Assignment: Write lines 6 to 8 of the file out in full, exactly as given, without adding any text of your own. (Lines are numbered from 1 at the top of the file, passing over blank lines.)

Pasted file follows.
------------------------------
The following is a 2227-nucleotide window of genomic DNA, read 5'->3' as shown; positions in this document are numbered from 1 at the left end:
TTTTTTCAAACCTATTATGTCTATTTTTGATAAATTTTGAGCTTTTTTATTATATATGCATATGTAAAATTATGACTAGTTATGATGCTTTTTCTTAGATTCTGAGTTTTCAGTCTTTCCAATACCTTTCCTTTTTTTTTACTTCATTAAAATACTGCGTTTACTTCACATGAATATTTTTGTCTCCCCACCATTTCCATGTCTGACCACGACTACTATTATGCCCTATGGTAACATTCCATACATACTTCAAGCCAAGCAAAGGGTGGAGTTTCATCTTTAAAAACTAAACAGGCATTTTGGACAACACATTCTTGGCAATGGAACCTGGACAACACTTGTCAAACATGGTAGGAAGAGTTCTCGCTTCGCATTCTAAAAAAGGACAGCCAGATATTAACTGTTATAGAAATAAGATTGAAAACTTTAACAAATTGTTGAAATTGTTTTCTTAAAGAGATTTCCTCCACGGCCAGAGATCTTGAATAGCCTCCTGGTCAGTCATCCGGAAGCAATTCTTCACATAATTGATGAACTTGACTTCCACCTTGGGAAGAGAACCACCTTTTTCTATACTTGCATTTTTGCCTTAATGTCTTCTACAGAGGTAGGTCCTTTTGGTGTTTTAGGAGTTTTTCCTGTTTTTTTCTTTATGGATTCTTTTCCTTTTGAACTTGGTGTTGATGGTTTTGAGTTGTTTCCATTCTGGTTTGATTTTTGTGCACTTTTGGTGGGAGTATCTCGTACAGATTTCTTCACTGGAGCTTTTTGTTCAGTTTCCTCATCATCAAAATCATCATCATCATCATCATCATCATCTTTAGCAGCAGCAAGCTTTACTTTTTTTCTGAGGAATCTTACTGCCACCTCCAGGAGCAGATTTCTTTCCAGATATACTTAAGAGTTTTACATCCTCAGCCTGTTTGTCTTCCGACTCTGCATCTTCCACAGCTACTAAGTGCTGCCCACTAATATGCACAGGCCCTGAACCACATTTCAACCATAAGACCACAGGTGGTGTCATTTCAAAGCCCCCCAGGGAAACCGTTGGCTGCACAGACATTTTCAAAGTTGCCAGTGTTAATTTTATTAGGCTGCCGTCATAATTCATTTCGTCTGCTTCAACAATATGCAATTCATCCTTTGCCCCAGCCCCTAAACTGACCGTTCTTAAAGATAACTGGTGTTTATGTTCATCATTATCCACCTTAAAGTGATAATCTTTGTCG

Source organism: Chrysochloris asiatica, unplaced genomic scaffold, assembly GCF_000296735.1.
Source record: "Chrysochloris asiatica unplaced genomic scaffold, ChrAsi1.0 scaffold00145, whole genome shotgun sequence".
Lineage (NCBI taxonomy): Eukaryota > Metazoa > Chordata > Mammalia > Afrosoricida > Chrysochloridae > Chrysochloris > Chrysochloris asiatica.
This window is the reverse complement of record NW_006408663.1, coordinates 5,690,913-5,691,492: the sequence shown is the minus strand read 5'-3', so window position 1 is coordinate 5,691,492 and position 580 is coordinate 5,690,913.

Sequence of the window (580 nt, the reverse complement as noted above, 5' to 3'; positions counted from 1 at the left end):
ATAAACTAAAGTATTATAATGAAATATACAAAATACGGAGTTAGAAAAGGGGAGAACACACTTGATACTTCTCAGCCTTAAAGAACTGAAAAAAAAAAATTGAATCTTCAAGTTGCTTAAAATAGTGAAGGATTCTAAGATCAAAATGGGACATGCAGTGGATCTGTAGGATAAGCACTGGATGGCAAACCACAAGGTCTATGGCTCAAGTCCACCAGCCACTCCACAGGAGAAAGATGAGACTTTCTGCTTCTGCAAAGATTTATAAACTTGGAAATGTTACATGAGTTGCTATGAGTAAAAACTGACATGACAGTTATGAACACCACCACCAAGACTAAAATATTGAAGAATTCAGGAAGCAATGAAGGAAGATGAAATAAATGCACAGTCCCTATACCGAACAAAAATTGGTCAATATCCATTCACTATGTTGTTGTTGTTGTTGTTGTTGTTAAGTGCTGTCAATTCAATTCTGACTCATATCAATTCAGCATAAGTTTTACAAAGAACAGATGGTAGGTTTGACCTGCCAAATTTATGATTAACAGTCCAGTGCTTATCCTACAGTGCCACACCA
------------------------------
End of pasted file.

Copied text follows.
This window is the reverse complement of record NW_006408663.1, coordinates 5,690,913-5,691,492: the sequence shown is the minus strand read 5'-3', so window position 1 is coordinate 5,691,492 and position 580 is coordinate 5,690,913.

Sequence of the window (580 nt, the reverse complement as noted above, 5' to 3'; positions counted from 1 at the left end):
ATAAACTAAAGTATTATAATGAAATATACAAAATACGGAGTTAGAAAAGGGGAGAACACACTTGATACTTCTCAGCCTTAAAGAACTGAAAAAAAAAAATTGAATCTTCAAGTTGCTTAAAATAGTGAAGGATTCTAAGATCAAAATGGGACATGCAGTGGATCTGTAGGATAAGCACTGGATGGCAAACCACAAGGTCTATGGCTCAAGTCCACCAGCCACTCCACAGGAGAAAGATGAGACTTTCTGCTTCTGCAAAGATTTATAAACTTGGAAATGTTACATGAGTTGCTATGAGTAAAAACTGACATGACAGTTATGAACACCACCACCAAGACTAAAATATTGAAGAATTCAGGAAGCAATGAAGGAAGATGAAATAAATGCACAGTCCCTATACCGAACAAAAATTGGTCAATATCCATTCACTATGTTGTTGTTGTTGTTGTTGTTGTTAAGTGCTGTCAATTCAATTCTGACTCATATCAATTCAGCATAAGTTTTACAAAGAACAGATGGTAGGTTTGACCTGCCAAATTTATGATTAACAGTCCAGTGCTTATCCTACAGTGCCACACCA